The Watergate scandal happened almost 50 years ago. What was initially a low-level breaking and entering case turned into a national scandal that divided people even more and caused a U.S. President to resign. This story has been told before several times, most famously in All the President’s Men.
But what has hardly been mentioned is a stranger than fiction event that happened peripheral to the Watergate scandal is what happened to Martha Mitchell. She was the outspoken and extravagant wife of John Mitchell, the U.S. Attorney under Richard M. Nixon, who would later be convicted in his role as he was working for the Committee to Re-elect the President, known by the fitting acronym CREEP.
Julia Roberts in only her second TV series role plays Martha with a lot of piss and vinegar of a woman who wants to be a Southern Belle debutante, a high-society elitest, and an outspoken feminist all rolled into one. Roberts reteams with Sam Esmail who directed and produced her in Homecoming, a psychological thriller involving military veterans. So far after two episodes, the series seems to have that same strange thriller mentality.
However, I must confess, the show isn’t exactly sure what it wants to be, a dark comedy or a Coen Brothers-esque thriller. Sean Penn, hidden behind a lot of make-up and a huge smoking pipe, plays Mitchell but so far hasn’t found his niche. Also, Shea Wingham, who played against type in Homecoming, seems to think he’s doing a MadTV parody of G. Gordon Liddy.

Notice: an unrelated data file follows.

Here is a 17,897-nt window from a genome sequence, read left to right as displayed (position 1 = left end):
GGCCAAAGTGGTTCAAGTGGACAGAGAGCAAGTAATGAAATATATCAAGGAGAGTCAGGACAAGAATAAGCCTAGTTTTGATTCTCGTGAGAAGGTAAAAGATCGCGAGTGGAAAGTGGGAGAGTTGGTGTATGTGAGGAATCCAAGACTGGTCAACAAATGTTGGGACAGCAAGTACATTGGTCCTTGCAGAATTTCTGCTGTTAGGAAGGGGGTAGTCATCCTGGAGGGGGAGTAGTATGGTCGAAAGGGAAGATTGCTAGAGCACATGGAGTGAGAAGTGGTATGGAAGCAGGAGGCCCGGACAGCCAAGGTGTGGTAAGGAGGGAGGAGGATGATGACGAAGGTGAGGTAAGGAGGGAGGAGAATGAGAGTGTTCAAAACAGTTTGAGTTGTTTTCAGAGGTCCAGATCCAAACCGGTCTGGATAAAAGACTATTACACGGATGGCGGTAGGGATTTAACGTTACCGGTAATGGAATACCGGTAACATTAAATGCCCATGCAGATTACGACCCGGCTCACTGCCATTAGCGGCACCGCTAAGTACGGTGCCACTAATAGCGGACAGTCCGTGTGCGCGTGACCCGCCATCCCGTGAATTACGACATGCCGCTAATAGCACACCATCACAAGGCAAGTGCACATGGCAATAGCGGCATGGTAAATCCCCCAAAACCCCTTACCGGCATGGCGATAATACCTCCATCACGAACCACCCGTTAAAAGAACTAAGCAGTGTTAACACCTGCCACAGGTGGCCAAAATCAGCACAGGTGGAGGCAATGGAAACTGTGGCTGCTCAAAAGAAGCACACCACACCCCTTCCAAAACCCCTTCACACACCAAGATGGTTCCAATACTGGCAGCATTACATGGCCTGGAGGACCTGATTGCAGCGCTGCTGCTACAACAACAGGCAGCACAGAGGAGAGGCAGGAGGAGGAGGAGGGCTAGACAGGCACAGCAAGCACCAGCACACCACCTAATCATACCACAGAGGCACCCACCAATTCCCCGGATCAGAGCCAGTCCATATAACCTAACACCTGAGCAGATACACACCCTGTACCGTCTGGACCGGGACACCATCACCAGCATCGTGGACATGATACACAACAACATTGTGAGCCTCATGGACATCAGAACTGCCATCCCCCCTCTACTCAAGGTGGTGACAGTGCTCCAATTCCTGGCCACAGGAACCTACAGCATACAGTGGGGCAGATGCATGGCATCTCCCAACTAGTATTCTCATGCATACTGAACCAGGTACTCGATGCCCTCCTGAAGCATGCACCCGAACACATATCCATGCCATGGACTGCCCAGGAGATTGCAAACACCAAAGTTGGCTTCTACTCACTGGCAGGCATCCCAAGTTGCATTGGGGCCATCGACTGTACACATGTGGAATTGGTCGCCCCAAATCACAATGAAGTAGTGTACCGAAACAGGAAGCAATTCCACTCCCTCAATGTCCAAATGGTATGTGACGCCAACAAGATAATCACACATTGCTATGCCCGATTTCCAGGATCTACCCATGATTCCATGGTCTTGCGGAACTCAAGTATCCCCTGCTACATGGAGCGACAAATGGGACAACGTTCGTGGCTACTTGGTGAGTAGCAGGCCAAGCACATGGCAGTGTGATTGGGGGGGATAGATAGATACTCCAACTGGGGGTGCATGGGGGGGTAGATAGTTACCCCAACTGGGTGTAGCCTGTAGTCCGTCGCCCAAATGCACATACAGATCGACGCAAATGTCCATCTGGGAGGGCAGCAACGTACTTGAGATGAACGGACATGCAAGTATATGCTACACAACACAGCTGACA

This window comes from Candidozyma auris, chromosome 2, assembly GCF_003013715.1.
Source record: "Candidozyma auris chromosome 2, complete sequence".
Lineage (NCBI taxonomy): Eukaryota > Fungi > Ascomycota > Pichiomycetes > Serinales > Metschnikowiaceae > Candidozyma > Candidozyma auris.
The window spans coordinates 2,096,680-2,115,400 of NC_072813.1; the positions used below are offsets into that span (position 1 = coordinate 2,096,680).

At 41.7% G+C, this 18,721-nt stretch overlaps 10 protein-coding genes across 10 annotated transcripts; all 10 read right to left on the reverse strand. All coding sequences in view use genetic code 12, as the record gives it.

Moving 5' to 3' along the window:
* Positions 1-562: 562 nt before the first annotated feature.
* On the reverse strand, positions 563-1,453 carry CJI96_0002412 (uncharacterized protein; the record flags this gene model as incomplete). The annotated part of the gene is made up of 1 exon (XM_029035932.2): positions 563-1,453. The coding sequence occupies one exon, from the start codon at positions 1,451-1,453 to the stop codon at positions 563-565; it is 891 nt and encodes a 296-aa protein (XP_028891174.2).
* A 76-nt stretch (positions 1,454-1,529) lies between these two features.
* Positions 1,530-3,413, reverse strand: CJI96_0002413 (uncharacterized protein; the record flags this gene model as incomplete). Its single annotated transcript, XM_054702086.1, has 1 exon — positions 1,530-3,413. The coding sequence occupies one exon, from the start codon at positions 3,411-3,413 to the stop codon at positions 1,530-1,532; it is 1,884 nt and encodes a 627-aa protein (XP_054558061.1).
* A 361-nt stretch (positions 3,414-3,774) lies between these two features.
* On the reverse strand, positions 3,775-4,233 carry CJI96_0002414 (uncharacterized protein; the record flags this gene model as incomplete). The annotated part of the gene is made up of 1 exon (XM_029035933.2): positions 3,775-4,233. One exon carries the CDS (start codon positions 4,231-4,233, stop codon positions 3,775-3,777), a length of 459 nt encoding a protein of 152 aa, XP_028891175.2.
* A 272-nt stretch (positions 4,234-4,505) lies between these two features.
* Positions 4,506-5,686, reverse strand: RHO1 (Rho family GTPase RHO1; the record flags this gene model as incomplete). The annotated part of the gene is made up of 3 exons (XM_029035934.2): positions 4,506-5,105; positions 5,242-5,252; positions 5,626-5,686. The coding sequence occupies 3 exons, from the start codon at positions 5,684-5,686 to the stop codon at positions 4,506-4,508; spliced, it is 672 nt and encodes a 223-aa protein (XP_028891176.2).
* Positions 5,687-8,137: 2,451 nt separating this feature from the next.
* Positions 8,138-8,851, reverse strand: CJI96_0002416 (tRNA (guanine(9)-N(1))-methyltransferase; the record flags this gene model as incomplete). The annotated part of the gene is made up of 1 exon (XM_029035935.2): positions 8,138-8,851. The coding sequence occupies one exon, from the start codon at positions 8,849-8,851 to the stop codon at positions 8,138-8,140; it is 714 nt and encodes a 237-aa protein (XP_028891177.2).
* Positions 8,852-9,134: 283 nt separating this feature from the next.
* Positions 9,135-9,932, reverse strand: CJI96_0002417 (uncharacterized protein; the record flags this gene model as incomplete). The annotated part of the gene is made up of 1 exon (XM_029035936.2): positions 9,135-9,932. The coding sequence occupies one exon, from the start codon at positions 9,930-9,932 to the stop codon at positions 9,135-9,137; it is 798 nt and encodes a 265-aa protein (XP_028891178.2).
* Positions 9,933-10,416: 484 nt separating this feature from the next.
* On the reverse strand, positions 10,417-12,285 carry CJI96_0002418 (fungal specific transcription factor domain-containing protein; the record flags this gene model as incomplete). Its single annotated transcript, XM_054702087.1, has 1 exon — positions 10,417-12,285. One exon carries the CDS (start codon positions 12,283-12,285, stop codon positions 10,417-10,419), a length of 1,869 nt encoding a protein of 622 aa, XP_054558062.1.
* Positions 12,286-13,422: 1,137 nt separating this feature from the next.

The series also seems to focus a lot on John Dean (Dan Stevens), counsel for the White House, and his relationship with his girlfriend and future wife, Mo (Betty Gilpin), a flight attendant he meets on a match-up and has an attraction to. Their chemistry and relationship is believable but you feel like you’re watching a romcom.
So far, they’ve only gotten to the Watergate break-in and arrest which if anyone who hasn’t seen All The President’s Men makes it even stranger. They were arrested by undercover vice cops who were in the immediate area. Looking like narcs trying to be hippies, they were notified by security guard Frank Wills (Patrick Walker) who noticed tape on the interior of doors that should have always been locked.
The second episode ends with Martha waking up in a southern California hotel and being told by a security guard she couldn’t leave. Anyone who knows what’s happens next knows that Martha was kidnapped and held against her will and not allowed to know anything about the Watergate break-in. And it only gets worse from there.
And maybe the show might pick up from there. Watergate had an effect on politics for the last 50 years that has been seen in the Iran-Contra Affair, Bush v. Gore and the whole Trump Administration. So, hopefully, the series airing every Sunday on Starz might pick up. To the best of my knowledge, the only other time I’ve seen her portrayed is in a small role by Madeline Kahn in Nixon where she was also portrayed as a critic of the President but it didn’t go into a lot of detail.
There are some nice roles in the supporting category. Bill Duke appears as Wills’ supervisor who says he will get $2.50 more a week for his job. You can hint the racial tension that was still so prominent in 1972. Chris Bauer, a character actor who always stands out, plays James W. McCord Jr., a CIA officer who was involved in the break-in. You can sense through his few scenes McCord thought he was doing the right thing for America by doing what they can to keep George McGovern from being President.
What do you think? Please comment.